Wednesday, 29 October 2014

Learning about veg

A couple of weeks back my friend Marie, a teacher at the local primary school, asked me if I would come in and be "Gardener Judy". She teaches the 4 year olds, an age where they have lots of untamed energy and curiosity. 

I really surprised myself with how much veg I had grown that I could bring in and show, so I hosed down my wheelbarrow and filled it up.

The kids played pass the pumpkins, unwrapped a corn on the cob, smelled mint and tasted rocket (yuk!), pumpkin seeds and apple chips (yum!). There was awe at the big leeks, with the squiggly white roots at the bottom. Hopefully this will help the kids remember it is a leek.

They got to hold beetroot and parsnips, and saw the tiny seeds that they had grown from. And I left them with a bag of autumn onion sets so they could all go out and plant one in the school's raised beds.

I am grateful that the school let me use some of the photos, though not with any faces in. The kids were really attentive and it was great fun. Hopefully it will be a regular event from now on.

This is my first year with an allotment and what a big learning curve that has been! It isn't just about adapting to having more space and sowing a few seeds, but preparing for every pest and disease possible. This year I wasn't prepared, because in my sheltered garden at home I had never experienced blight, white fly, rust and countless others. Next year I will be planting hardened seedlings behind a fortress of protective netting.

I need to do a lot more planning too, so that I am ready to plant at the right time. Taking on the allotment in March meant I was diving straight in, whereas this year I want to make sure I am better prepared for spring.

The learning doesn't just stop with the plants. When you harvest them and bring them home, you have to know what to do with them so they don't get wasted. This may mean cooking for dinner or preparing for longer term storage, by freezing, de-hydrating or making jams and pickles.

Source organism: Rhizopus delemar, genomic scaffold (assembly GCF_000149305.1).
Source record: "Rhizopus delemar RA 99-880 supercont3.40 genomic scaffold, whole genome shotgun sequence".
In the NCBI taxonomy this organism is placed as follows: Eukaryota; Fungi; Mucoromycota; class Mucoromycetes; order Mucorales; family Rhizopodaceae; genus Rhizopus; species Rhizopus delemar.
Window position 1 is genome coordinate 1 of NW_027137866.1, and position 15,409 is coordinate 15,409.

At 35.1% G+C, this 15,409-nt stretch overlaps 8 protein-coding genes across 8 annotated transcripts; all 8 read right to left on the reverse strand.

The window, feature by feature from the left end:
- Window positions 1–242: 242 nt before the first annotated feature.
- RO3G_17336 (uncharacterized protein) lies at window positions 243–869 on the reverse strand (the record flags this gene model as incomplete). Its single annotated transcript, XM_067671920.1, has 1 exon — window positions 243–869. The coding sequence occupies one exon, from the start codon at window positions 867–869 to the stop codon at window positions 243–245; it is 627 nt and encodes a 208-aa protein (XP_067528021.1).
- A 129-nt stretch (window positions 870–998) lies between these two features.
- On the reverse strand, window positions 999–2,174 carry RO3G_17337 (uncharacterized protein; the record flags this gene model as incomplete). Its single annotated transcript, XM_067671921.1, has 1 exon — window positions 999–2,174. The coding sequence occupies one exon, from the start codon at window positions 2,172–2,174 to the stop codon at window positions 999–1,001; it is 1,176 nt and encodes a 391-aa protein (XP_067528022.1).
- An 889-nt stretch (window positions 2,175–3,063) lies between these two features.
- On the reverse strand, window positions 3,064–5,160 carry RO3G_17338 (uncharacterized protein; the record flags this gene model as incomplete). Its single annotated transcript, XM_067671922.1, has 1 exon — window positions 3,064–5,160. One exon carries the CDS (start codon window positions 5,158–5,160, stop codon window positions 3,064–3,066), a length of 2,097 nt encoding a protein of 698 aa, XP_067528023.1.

At the beginning of the season I would bring home a lettuce or some stir-fry veg in a carrier bag and pop it in the fridge and half the time it wouldn't get used.

By summer I had worked out a better system. As soon as I got home I would wash the greens, spin them dry and pack them in re-sealable freezer bags. The freezer bags, although plastic and disposable, worked well because I can squeeze most of the air out and the leaves keep fresh for several days. This way people would grab a few leaves for a sandwich or stir-fry and nothing got wasted.

I have to mention my spinner at this point, because I picked it up from the car boot sale for 30p, and it is one of my best bargains. It is part of the 'Martha Stewart Collection', which means nothing to me, but it is clearly very well made and a joy to use. I can't understand why it's previous owners never used it, because everything in my house is now spun ;-)

I have a fair number of pumpkins, squash and sharks fin melon to store. I planned to put them out in the sun to harden the skins and to that aim assembled the mini greenhouse unit that I picked up in the sale. It was so much smaller than I imagined and very flimsy, that I decided it wouldn't take the weight of more than a couple of small squash. Instead my window sills have been full of squash, but now the radiators below the windows are coming on I need to move them to the garage. It will probably be cooler than 10 degrees C in there, but the house will be too warm.

The biggest pumpkin will be carved tomorrow ready for Halloween. Happy trick or treating :-)


  1. What I love about allotment gardening is you are always learning new things, even when you have been growing for years like me. You have done very well for your first year...well done!...and how wonderful giving up your time to talk to those children, they looked like they were having a great time with you.

  2. Oh, those glorious veg photos. So wonderful. What an amazing effort and such great rewards! You are right, making sure you use what you grow is sometimes the hardest bit..
    I bet those kids had a marvellous time. You must have felt so great about being able to harvest a wheelbarrowful at once to take in!

    1. Thanks Jo. It surprised me too, to have a wheelbarrow's worth of veg :-)